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PLoS Genet. 2014 Jan 30;10(1):e1004147. doi: 10.1371/journal.pgen.1004147. eCollection 2014 Jan.

Re-sequencing expands our understanding of the phenotypic impact of variants at GWAS loci.

Author information

1
Center for Neurobehavioral Genetics, Semel Institute for Neuroscience and Human Behavior, University of California Los Angeles, Los Angeles, California, United States of America.
2
Department of Biostatistics and Center for Statistical Genetics, University of Michigan, Ann Arbor, Michigan, United States of America.
3
The Genome Institute at Washington University, St. Louis, Missouri, United States of America.
4
Genome Technology Branch, National Human Genome Research Institute, Bethesda, Maryland, United States of America.
5
Department of Epidemiology and Biostatistics, MRC-PHE Centre for Environment and Health, School of Public Health, Imperial College London, London, United Kingdom ; Faculty of Medicine, St Mary's Campus, Imperial College London, London, United Kingdom.
6
Department of Epidemiology and Biostatistics, MRC-PHE Centre for Environment and Health, School of Public Health, Imperial College London, London, United Kingdom ; Institute of Health Sciences, University of Oulu, Oulu, Finland ; Biocenter Oulu, University of Oulu, Oulu, Finland ; Unit of Primary Care, Oulu University Hospital, Oulu, Finland ; Department of Children and Young People and Families, National Institute for Health and Welfare, Oulu, Finland.
7
Department of Epidemiology and Biostatistics, MRC-PHE Centre for Environment and Health, School of Public Health, Imperial College London, London, United Kingdom ; Institute of Health Sciences, University of Oulu, Oulu, Finland ; Biocenter Oulu, University of Oulu, Oulu, Finland.
8
Oxford Centre for Diabetes, Endocrinology and Metabolism, University of Oxford, Churchill Hospital, Headington, Oxford, United Kingdom ; Wellcome Trust Centre for Human Genetics, University of Oxford, Oxford, United Kingdom ; Oxford NIHR Biomedical Research Centre, Churchill Hospital, Headington, Oxford, United Kingdom.
9
Institute for Molecular Medicine Finland, FIMM, University of Helsinki, Helsinki, Finland ; The Program for Human and Population Genetics, The Broad Institute of MIT and Harvard, Cambridge, Massachusetts, United States of America.
10
Department of Children and Young People and Families, National Institute for Health and Welfare, Oulu, Finland ; Institute of Clinical Medicine/Obstetrics and Gynecology, University of Oulu, Oulu, Finland.
11
Department of Children and Young People and Families, National Institute for Health and Welfare, Oulu, Finland.
12
Institute for Molecular Medicine Finland, FIMM, University of Helsinki, Helsinki, Finland ; Hjelt Institute, University of Helsinki, Helsinki, Finland ; Wellcome Trust Sanger Institute, Hinxton, United Kingdom.
13
Department of Health and Research Policy, Stanford University, Stanford, California, United States of America.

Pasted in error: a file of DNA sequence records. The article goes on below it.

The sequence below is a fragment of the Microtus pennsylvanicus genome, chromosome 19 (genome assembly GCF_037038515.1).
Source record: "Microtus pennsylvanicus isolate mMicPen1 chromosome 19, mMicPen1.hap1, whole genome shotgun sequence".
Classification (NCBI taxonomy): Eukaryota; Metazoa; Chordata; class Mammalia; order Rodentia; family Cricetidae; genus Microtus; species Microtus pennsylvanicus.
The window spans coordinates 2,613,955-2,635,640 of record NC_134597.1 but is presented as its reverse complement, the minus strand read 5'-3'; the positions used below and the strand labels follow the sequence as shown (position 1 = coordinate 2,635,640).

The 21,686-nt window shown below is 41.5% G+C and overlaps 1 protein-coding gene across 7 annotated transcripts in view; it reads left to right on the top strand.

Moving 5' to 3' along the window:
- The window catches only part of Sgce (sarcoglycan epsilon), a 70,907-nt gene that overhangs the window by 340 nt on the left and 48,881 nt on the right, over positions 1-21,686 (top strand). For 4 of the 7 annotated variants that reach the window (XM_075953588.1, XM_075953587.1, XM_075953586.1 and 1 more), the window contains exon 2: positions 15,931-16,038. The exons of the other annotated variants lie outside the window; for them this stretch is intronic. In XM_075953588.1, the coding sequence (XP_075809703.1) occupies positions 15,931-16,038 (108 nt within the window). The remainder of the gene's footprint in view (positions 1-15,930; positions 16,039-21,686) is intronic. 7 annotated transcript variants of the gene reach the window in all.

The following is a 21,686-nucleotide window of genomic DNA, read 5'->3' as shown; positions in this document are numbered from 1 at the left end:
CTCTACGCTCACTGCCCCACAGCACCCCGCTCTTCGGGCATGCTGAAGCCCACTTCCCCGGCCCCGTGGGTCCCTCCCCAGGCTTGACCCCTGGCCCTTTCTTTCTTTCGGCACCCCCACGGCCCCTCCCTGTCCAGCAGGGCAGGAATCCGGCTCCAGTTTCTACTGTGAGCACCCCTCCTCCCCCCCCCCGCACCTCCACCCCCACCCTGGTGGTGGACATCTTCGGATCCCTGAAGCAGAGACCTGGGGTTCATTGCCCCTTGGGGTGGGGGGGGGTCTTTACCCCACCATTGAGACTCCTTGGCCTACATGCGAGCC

Abstract

Genome-wide association studies (GWAS) have identified >500 common variants associated with quantitative metabolic traits, but in aggregate such variants explain at most 20-30% of the heritable component of population variation in these traits. To further investigate the impact of genotypic variation on metabolic traits, we conducted re-sequencing studies in >6,000 members of a Finnish population cohort (The Northern Finland Birth Cohort of 1966 [NFBC]) and a type 2 diabetes case-control sample (The Finland-United States Investigation of NIDDM Genetics [FUSION] study). By sequencing the coding sequence and 5' and 3' untranslated regions of 78 genes at 17 GWAS loci associated with one or more of six metabolic traits (serum levels of fasting HDL-C, LDL-C, total cholesterol, triglycerides, plasma glucose, and insulin), and conducting both single-variant and gene-level association tests, we obtained a more complete understanding of phenotype-genotype associations at eight of these loci. At all eight of these loci, the identification of new associations provides significant evidence for multiple genetic signals to one or more phenotypes, and at two loci, in the genes ABCA1 and CETP, we found significant gene-level evidence of association to non-synonymous variants with MAF<1%. Additionally, two potentially deleterious variants that demonstrated significant associations (rs138726309, a missense variant in G6PC2, and rs28933094, a missense variant in LIPC) were considerably more common in these Finnish samples than in European reference populations, supporting our prior hypothesis that deleterious variants could attain high frequencies in this isolated population, likely due to the effects of population bottlenecks. Our results highlight the value of large, well-phenotyped samples for rare-variant association analysis, and the challenge of evaluating the phenotypic impact of such variants.

PMID:
24497850
PMCID:
PMC3907339
DOI:
10.1371/journal.pgen.1004147
[Indexed for MEDLINE]
Free PMC Article
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